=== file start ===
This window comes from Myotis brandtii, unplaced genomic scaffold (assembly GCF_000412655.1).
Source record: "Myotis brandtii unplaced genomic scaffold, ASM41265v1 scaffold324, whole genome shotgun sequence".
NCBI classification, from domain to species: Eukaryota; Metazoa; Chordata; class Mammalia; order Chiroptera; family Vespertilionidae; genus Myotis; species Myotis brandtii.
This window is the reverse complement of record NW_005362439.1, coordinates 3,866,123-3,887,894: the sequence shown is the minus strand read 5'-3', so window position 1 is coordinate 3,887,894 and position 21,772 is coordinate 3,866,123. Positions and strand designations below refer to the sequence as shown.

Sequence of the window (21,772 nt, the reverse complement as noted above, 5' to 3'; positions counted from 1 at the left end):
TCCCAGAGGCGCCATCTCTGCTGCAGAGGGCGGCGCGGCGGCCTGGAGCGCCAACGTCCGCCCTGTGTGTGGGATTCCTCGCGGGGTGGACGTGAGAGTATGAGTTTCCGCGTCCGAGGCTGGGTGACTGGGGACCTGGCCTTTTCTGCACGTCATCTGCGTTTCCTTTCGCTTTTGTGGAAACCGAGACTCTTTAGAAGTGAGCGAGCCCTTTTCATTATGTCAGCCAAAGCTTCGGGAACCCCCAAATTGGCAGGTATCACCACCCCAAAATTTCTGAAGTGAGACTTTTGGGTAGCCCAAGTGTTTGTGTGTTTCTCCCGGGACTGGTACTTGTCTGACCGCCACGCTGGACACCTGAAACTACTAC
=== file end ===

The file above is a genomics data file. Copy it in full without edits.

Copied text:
This window comes from Myotis brandtii, unplaced genomic scaffold (assembly GCF_000412655.1).
Source record: "Myotis brandtii unplaced genomic scaffold, ASM41265v1 scaffold324, whole genome shotgun sequence".
NCBI classification, from domain to species: Eukaryota; Metazoa; Chordata; class Mammalia; order Chiroptera; family Vespertilionidae; genus Myotis; species Myotis brandtii.
This window is the reverse complement of record NW_005362439.1, coordinates 3,866,123-3,887,894: the sequence shown is the minus strand read 5'-3', so window position 1 is coordinate 3,887,894 and position 21,772 is coordinate 3,866,123. Positions and strand designations below refer to the sequence as shown.

Sequence of the window (21,772 nt, the reverse complement as noted above, 5' to 3'; positions counted from 1 at the left end):
TCCCAGAGGCGCCATCTCTGCTGCAGAGGGCGGCGCGGCGGCCTGGAGCGCCAACGTCCGCCCTGTGTGTGGGATTCCTCGCGGGGTGGACGTGAGAGTATGAGTTTCCGCGTCCGAGGCTGGGTGACTGGGGACCTGGCCTTTTCTGCACGTCATCTGCGTTTCCTTTCGCTTTTGTGGAAACCGAGACTCTTTAGAAGTGAGCGAGCCCTTTTCATTATGTCAGCCAAAGCTTCGGGAACCCCCAAATTGGCAGGTATCACCACCCCAAAATTTCTGAAGTGAGACTTTTGGGTAGCCCAAGTGTTTGTGTGTTTCTCCCGGGACTGGTACTTGTCTGACCGCCACGCTGGACACCTGAAACTACTAC